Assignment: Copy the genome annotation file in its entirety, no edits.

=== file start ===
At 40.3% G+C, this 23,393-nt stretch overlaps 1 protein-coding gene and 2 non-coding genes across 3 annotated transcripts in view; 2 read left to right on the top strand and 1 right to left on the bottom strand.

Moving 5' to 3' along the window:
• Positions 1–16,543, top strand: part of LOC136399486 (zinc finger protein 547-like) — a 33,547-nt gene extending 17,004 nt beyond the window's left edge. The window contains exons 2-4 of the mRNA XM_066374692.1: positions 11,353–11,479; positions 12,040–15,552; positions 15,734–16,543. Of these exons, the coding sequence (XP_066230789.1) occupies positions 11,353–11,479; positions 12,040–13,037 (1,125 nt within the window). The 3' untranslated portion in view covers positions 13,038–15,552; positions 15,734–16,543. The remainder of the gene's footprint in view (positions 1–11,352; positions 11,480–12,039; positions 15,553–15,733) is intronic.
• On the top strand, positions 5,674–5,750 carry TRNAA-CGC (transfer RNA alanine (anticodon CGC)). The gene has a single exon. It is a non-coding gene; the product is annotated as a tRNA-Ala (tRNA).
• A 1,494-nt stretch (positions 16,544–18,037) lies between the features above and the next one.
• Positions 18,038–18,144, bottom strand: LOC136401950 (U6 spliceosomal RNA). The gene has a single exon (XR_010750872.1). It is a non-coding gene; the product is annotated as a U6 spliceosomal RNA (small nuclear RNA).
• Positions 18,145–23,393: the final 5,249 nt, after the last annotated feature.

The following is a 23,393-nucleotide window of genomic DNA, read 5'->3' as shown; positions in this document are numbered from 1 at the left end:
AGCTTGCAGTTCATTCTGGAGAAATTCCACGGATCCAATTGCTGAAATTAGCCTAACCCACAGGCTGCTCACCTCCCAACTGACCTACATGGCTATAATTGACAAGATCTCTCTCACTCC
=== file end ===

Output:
At 40.3% G+C, this 23,393-nt stretch overlaps 1 protein-coding gene and 2 non-coding genes across 3 annotated transcripts in view; 2 read left to right on the top strand and 1 right to left on the bottom strand.

Moving 5' to 3' along the window:
• Positions 1–16,543, top strand: part of LOC136399486 (zinc finger protein 547-like) — a 33,547-nt gene extending 17,004 nt beyond the window's left edge. The window contains exons 2-4 of the mRNA XM_066374692.1: positions 11,353–11,479; positions 12,040–15,552; positions 15,734–16,543. Of these exons, the coding sequence (XP_066230789.1) occupies positions 11,353–11,479; positions 12,040–13,037 (1,125 nt within the window). The 3' untranslated portion in view covers positions 13,038–15,552; positions 15,734–16,543. The remainder of the gene's footprint in view (positions 1–11,352; positions 11,480–12,039; positions 15,553–15,733) is intronic.
• On the top strand, positions 5,674–5,750 carry TRNAA-CGC (transfer RNA alanine (anticodon CGC)). The gene has a single exon. It is a non-coding gene; the product is annotated as a tRNA-Ala (tRNA).
• A 1,494-nt stretch (positions 16,544–18,037) lies between the features above and the next one.
• Positions 18,038–18,144, bottom strand: LOC136401950 (U6 spliceosomal RNA). The gene has a single exon (XR_010750872.1). It is a non-coding gene; the product is annotated as a U6 spliceosomal RNA (small nuclear RNA).
• Positions 18,145–23,393: the final 5,249 nt, after the last annotated feature.

The following is a 23,393-nucleotide window of genomic DNA, read 5'->3' as shown; positions in this document are numbered from 1 at the left end:
AGCTTGCAGTTCATTCTGGAGAAATTCCACGGATCCAATTGCTGAAATTAGCCTAACCCACAGGCTGCTCACCTCCCAACTGACCTACATGGCTATAATTGACAAGATCTCTCTCACTCC